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Toxicol Pathol. 2013;41(7):970-83. doi: 10.1177/0192623312474726. Epub 2013 Jun 20.

High molecular weight polyethylene glycol cellular distribution and PEG-associated cytoplasmic vacuolation is molecular weight dependent and does not require conjugation to proteins.

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1Translational Sciences and Investigative Pathology, Eli Lilly and Company, Lilly Research Laboratories, Indianapolis, Indiana, USA.


Conjugation of therapeutic proteins with high molecular weight polyethylene glycols (HMW PEGs) is used to extend the half-life of biologics. To evaluate the effects of HMW PEGs in animals, we used an immunohistochemical procedure to study the tissue distribution and toxicity of unconjugated HMW PEGs in rats given 100 mg/kg (10K)PEG, (20K)PEG, or (40K)PEG intravenously. Both the PEG cellular distribution and the histology were different between groups. In (10K)PEG and (20K)PEG groups, PEG immunoreactivity was most prominent in the renal tubule epithelium and in alveolar macrophages and hepatic Kupffer cells and cellular vacuolation was absent. In contrast, rats given (40K)PEG had strong PEG immunoreactivity in splenic subcapsular red pulp macrophages, renal interstitial macrophages, and choroid plexus epithelial cells that was frequently associated with cytoplasmic vacuolation. While the vacuolation appeared to be an adaptive response, there was focal renal tubular epithelial degeneration associated with strong PEG immunoreactivity in one rat given (40K)PEG. These data indicate that both the tissue distribution and the vacuolation observed with unconjugated HMW PEGs are markedly influenced by the molecular weight of the PEG and that when vacuolation is observed it is likely an adaptive change that is associated with PEG cytoplasmic immunoreactivity.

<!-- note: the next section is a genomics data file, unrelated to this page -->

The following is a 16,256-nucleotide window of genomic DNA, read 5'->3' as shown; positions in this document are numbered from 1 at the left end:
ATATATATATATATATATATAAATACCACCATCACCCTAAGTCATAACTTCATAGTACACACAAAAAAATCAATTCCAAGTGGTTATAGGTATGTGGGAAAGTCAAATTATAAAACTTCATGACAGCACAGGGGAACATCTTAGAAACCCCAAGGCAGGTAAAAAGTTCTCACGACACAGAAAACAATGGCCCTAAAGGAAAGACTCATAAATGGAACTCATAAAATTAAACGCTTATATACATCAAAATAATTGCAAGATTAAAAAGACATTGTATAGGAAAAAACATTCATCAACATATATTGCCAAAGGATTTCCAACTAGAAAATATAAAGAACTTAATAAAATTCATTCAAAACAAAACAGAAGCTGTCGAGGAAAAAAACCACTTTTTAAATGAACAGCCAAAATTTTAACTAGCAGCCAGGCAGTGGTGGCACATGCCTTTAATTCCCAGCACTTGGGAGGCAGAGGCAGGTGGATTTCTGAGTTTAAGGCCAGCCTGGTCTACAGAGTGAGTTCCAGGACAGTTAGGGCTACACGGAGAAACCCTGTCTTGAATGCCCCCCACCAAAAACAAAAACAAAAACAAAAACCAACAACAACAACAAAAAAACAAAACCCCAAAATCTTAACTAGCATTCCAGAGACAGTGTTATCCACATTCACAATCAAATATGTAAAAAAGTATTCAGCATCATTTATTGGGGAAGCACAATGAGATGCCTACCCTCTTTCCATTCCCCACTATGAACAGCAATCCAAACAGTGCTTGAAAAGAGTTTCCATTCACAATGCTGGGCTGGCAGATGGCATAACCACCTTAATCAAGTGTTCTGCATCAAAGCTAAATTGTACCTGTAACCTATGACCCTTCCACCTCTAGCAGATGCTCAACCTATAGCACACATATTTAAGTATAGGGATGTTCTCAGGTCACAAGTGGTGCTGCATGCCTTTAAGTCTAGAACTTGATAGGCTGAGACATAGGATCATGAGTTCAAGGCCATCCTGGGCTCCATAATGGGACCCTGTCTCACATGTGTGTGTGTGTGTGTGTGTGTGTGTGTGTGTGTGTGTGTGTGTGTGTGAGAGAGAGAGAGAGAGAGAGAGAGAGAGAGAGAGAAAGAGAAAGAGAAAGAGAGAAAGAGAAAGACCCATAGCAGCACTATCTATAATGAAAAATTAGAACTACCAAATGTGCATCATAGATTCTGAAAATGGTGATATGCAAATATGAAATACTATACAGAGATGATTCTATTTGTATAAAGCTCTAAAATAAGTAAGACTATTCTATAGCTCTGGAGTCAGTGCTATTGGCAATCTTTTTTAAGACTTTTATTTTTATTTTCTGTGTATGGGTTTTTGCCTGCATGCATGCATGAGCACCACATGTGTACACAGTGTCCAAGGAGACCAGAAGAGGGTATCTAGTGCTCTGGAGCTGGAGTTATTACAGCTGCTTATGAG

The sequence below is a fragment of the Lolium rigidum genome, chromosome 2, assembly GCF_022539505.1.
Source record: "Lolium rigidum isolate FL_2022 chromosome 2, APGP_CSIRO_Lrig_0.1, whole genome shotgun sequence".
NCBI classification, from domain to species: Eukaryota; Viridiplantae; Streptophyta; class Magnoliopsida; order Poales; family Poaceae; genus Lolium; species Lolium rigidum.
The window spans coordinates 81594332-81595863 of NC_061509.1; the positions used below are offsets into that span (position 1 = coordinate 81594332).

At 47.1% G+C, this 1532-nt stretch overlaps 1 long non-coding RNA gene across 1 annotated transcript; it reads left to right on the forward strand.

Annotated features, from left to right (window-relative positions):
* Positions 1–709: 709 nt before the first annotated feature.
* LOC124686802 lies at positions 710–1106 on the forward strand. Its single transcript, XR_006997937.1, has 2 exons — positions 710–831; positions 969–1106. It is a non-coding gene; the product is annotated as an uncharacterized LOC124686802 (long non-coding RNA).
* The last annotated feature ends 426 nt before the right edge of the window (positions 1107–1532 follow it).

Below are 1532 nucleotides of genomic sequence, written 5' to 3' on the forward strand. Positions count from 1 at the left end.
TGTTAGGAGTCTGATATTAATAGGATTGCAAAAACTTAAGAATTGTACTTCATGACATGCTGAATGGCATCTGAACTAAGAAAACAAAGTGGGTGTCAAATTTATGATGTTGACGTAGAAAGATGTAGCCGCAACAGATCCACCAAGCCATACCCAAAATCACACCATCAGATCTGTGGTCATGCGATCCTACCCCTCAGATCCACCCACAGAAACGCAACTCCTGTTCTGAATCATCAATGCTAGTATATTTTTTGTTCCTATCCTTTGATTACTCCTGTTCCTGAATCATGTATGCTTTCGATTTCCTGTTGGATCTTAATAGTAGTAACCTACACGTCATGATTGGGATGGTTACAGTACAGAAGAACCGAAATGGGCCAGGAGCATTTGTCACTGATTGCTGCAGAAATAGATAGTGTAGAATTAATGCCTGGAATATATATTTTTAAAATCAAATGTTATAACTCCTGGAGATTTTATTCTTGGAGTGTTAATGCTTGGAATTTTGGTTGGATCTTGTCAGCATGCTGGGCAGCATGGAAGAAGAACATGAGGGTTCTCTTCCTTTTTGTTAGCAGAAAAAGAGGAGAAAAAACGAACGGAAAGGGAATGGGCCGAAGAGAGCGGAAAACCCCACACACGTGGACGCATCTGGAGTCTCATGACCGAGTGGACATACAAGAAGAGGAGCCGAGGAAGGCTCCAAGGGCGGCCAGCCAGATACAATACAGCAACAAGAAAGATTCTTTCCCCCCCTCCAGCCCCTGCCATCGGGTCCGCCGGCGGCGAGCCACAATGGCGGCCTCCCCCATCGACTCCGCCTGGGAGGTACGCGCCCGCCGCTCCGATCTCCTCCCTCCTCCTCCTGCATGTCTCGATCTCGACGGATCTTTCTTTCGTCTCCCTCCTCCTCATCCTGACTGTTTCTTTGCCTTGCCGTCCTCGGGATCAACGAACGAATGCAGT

immunohistochemistry; pathology; polyethylene glycol; rat.; toxicity; vacuolation

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